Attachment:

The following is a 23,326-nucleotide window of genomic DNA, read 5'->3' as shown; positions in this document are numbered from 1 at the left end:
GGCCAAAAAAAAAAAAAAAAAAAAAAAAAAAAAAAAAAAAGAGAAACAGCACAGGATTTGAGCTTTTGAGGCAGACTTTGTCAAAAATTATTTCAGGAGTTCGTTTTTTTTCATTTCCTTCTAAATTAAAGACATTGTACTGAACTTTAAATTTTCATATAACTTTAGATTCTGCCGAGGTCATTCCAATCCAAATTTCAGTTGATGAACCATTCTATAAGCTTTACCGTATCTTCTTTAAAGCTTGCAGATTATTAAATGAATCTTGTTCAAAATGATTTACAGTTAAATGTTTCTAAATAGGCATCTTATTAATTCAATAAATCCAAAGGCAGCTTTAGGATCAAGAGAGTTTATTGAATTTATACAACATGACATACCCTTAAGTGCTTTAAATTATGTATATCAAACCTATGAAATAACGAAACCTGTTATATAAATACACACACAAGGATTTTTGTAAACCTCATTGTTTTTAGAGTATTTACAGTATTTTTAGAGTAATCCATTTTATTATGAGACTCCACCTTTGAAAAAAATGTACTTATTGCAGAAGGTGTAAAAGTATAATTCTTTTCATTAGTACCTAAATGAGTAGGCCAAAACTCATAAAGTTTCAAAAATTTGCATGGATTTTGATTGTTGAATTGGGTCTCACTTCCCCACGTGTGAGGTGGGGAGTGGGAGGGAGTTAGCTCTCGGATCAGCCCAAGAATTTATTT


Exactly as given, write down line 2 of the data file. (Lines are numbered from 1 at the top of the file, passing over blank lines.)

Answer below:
GGCCAAAAAAAAAAAAAAAAAAAAAAAAAAAAAAAAAAAAGAGAAACAGCACAGGATTTGAGCTTTTGAGGCAGACTTTGTCAAAAATTATTTCAGGAGTTCGTTTTTTTTCATTTCCTTCTAAATTAAAGACATTGTACTGAACTTTAAATTTTCATATAACTTTAGATTCTGCCGAGGTCATTCCAATCCAAATTTCAGTTGATGAACCATTCTATAAGCTTTACCGTATCTTCTTTAAAGCTTGCAGATTATTAAATGAATCTTGTTCAAAATGATTTACAGTTAAATGTTTCTAAATAGGCATCTTATTAATTCAATAAATCCAAAGGCAGCTTTAGGATCAAGAGAGTTTATTGAATTTATACAACATGACATACCCTTAAGTGCTTTAAATTATGTATATCAAACCTATGAAATAACGAAACCTGTTATATAAATACACACACAAGGATTTTTGTAAACCTCATTGTTTTTAGAGTATTTACAGTATTTTTAGAGTAATCCATTTTATTATGAGACTCCACCTTTGAAAAAAATGTACTTATTGCAGAAGGTGTAAAAGTATAATTCTTTTCATTAGTACCTAAATGAGTAGGCCAAAACTCATAAAGTTTCAAAAATTTGCATGGATTTTGATTGTTGAATTGGGTCTCACTTCCCCACGTGTGAGGTGGGGAGTGGGAGGGAGTTAGCTCTCGGATCAGCCCAAGAATTTATTT